Iodized salt was introduced in the 1920s as a way to prevent iodine deficiency. It worked! But now, some experts worry that if people really start cutting back on salt, thyroid problems and birth defects could be an unintended consequence.
Your body needs iodine in order to produce thyroid hormone. Iodine deficiency is especially dangerous (and especially common) during pregnancy, when it can cause problems with the infant’s neural development and lead to mental retardation. Some researchers are investigating whether low iodine levels during pregnancy might increase the risk of ADHD.
Sodium is intake up but iodine intake is down
Iodized salt is the primary source of iodine in the American diet. But even though average salt consumption is twice the recommended level, iodine intake has actually declined about 50% over the last 30 years. How can that be? Well, we used to cook at home, using iodized salt. Today, most of the salt we consume comes from packaged and processed foods–which are not necessarily made with iodized salt.
As long as we’re bossing around the food industry and requiring them to reduce the sodium in their products, perhaps we ought to require them to use iodized salt.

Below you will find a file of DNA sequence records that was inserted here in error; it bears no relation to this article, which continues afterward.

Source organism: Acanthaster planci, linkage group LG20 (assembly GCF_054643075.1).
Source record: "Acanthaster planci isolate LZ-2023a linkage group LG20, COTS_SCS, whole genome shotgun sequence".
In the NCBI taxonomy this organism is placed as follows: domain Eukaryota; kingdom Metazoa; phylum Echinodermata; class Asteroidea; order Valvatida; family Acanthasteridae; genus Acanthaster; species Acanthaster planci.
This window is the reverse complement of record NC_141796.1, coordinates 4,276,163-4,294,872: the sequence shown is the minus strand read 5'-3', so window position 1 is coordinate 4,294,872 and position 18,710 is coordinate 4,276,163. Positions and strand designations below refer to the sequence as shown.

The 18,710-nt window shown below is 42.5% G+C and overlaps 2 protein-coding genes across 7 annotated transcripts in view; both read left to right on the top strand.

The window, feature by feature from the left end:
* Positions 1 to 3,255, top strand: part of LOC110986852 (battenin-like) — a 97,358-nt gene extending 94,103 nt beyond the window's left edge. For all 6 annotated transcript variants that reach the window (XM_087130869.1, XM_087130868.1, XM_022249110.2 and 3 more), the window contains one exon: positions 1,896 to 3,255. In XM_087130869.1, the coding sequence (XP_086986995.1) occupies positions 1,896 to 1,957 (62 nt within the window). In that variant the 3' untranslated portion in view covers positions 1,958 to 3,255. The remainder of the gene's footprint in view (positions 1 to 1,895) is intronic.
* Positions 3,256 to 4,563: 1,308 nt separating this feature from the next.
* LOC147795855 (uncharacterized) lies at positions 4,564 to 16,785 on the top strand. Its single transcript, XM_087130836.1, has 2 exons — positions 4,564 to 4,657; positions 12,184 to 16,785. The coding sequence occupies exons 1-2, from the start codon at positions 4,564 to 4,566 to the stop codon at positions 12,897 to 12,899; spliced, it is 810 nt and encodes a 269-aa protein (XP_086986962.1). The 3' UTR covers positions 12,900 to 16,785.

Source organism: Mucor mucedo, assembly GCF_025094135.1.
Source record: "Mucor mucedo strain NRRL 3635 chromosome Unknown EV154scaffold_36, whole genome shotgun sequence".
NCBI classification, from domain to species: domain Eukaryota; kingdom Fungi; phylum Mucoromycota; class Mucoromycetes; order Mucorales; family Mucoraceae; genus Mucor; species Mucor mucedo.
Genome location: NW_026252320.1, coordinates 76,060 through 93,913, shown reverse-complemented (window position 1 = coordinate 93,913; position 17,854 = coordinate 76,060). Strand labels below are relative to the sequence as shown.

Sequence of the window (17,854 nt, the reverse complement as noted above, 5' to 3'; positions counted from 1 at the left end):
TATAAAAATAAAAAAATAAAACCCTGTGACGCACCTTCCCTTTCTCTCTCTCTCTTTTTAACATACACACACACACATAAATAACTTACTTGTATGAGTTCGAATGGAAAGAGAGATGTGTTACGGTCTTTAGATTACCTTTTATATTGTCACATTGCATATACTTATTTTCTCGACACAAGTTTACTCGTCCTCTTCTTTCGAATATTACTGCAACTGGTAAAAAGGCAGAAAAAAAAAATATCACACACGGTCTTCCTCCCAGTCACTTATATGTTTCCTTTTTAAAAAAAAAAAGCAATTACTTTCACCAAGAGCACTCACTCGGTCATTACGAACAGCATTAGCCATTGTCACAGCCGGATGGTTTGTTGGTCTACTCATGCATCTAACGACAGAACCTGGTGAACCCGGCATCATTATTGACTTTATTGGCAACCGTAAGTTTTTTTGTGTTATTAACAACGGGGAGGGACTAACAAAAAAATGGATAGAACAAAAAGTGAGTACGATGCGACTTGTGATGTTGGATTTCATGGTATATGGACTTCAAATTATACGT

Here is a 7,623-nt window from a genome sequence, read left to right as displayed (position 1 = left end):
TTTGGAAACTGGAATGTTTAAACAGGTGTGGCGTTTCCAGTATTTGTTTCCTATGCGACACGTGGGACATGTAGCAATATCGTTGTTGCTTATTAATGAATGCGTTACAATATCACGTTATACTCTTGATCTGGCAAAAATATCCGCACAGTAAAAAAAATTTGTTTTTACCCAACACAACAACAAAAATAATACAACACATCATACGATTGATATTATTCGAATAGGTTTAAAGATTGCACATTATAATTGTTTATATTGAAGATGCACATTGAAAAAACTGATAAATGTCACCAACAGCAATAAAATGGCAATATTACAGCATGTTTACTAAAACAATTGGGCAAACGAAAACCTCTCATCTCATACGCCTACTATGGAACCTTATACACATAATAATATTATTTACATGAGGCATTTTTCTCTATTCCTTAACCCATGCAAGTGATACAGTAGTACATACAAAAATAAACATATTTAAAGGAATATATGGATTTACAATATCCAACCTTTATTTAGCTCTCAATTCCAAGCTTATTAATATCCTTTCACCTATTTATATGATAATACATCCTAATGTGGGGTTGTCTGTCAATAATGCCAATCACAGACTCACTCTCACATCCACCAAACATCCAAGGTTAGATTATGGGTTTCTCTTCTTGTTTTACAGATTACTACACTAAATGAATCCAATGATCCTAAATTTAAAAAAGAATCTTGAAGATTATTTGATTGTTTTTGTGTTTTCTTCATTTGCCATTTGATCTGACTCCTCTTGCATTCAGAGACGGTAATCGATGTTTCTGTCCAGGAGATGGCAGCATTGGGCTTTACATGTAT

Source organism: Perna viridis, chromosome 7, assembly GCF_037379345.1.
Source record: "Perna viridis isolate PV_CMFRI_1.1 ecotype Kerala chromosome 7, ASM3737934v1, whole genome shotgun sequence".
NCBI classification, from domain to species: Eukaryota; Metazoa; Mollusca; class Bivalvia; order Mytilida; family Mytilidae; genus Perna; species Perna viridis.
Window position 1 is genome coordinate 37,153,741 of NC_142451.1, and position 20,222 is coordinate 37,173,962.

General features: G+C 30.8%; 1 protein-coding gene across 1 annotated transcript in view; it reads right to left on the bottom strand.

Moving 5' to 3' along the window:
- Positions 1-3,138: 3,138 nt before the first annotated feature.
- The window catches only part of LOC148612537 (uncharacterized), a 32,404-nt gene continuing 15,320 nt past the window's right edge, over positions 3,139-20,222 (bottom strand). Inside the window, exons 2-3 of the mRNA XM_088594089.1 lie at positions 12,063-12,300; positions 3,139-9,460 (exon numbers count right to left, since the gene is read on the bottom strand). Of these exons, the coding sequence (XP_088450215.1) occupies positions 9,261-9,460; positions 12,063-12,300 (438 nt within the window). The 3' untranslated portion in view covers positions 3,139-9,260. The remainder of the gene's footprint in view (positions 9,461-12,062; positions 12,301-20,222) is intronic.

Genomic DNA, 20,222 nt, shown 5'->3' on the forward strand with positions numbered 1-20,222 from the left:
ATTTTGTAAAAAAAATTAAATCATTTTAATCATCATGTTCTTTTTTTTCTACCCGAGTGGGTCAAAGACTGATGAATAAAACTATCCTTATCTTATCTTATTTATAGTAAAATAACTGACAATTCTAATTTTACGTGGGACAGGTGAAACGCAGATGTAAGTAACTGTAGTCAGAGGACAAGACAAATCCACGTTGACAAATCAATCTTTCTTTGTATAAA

Alternate sources of iodine
In the meantime, if you don’t use iodized salt at home (or you don’t cook much), be sure you have an alternate source of iodine. Seafood and edible seaweeds, such as wakame, are particularly rich in iodine. You also get some iodine from vegetables, depending on the iodine content of the soil in which it is grown. According to the Linus Pauling Institute, iodine is added to feed for dairy cows in the U.S., which makes dairy products a fairly good source of iodine.
Even though iodine intake has declined, most people are still getting the recommended amount. But if you are pregnant (or planning on it) a multivitamin with the daily recommended amount of iodine (150 mcg) would be a good back-up.